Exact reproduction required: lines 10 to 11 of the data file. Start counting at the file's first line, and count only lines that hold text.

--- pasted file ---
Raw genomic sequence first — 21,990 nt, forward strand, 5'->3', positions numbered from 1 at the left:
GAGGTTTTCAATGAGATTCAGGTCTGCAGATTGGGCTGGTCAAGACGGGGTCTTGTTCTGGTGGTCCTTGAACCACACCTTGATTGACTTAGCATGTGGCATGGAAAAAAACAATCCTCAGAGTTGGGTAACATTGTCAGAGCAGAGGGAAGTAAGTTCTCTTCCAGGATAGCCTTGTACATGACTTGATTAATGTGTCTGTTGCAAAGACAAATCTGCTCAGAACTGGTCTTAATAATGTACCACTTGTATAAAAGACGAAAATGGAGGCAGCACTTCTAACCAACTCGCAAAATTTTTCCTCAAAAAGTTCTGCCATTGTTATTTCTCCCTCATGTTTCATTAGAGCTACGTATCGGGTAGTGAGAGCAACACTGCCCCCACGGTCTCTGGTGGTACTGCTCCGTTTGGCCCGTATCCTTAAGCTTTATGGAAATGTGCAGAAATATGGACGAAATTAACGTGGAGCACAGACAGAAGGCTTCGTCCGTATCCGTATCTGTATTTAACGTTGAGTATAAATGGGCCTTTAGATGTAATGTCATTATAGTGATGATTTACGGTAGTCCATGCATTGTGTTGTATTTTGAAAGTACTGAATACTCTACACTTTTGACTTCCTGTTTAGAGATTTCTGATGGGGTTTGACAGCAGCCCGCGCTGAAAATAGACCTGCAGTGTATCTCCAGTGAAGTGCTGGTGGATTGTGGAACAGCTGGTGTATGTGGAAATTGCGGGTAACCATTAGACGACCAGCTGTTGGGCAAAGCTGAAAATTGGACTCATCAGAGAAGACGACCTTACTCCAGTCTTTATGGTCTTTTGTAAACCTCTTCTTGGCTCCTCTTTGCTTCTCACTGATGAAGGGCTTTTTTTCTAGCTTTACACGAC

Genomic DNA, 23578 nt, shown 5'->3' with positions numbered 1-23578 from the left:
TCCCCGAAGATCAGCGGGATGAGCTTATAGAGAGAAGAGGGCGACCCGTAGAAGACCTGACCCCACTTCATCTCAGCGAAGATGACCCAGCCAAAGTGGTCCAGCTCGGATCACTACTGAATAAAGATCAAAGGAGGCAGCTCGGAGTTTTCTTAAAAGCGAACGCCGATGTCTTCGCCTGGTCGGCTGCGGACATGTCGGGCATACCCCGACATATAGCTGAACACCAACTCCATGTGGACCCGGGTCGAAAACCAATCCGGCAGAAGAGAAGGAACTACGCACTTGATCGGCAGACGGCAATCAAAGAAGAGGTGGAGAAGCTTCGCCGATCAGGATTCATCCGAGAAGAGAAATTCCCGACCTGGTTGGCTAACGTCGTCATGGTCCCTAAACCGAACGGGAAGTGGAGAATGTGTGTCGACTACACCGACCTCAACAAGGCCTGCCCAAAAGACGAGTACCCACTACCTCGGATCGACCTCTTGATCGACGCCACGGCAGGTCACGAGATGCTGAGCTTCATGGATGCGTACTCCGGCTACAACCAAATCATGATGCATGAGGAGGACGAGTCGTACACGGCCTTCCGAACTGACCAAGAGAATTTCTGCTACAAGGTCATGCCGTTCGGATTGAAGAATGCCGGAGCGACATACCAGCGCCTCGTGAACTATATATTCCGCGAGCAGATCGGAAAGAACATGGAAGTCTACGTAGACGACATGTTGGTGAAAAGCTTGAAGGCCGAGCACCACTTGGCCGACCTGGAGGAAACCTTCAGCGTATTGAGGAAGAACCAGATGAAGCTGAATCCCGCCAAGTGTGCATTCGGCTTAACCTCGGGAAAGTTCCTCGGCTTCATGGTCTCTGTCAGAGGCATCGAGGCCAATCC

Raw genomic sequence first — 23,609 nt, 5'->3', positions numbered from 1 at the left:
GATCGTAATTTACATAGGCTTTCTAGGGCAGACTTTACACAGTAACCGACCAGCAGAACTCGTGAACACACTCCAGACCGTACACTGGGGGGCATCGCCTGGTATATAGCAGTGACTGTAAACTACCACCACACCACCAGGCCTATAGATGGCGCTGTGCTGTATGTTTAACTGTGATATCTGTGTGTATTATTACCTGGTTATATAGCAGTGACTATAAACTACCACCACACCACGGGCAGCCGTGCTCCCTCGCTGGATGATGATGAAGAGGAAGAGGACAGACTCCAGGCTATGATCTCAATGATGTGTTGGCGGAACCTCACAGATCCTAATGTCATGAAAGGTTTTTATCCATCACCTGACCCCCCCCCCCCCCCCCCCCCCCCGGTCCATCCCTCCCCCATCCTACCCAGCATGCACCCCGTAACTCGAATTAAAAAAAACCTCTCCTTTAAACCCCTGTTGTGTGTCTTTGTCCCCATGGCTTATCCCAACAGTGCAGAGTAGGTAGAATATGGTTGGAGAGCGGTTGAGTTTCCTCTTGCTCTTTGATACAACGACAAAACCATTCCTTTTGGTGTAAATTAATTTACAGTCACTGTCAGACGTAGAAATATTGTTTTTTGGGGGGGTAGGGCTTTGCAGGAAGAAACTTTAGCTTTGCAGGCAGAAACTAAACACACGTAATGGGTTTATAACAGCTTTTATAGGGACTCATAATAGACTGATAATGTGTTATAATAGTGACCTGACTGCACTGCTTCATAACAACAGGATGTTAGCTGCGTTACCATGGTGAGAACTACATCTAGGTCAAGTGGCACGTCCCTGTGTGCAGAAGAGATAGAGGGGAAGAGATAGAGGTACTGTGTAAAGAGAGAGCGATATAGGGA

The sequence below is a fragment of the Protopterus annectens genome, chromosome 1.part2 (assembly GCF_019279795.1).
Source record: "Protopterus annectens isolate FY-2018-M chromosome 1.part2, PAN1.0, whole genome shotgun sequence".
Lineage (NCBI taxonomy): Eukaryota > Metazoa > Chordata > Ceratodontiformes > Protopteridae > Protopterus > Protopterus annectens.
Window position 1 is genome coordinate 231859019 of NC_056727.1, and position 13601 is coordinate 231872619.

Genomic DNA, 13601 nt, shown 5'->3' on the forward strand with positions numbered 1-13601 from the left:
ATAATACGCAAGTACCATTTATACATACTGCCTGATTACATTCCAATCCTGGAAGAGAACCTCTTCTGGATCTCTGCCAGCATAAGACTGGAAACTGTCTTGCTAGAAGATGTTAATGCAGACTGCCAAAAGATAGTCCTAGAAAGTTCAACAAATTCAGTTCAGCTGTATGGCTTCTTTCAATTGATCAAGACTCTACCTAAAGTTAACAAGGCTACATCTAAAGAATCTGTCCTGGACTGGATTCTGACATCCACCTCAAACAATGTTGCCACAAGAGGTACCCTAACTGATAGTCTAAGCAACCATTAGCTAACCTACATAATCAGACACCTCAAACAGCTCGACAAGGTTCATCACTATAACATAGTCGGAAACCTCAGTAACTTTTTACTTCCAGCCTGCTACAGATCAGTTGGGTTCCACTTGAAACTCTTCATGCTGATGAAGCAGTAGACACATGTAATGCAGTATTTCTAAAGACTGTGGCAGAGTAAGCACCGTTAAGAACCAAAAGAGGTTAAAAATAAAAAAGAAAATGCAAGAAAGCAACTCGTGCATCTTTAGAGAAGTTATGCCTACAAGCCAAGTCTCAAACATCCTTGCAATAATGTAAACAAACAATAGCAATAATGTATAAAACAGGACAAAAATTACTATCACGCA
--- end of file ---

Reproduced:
Window position 1 is genome coordinate 231859019 of NC_056727.1, and position 13601 is coordinate 231872619.

Genomic DNA, 13601 nt, shown 5'->3' on the forward strand with positions numbered 1-13601 from the left: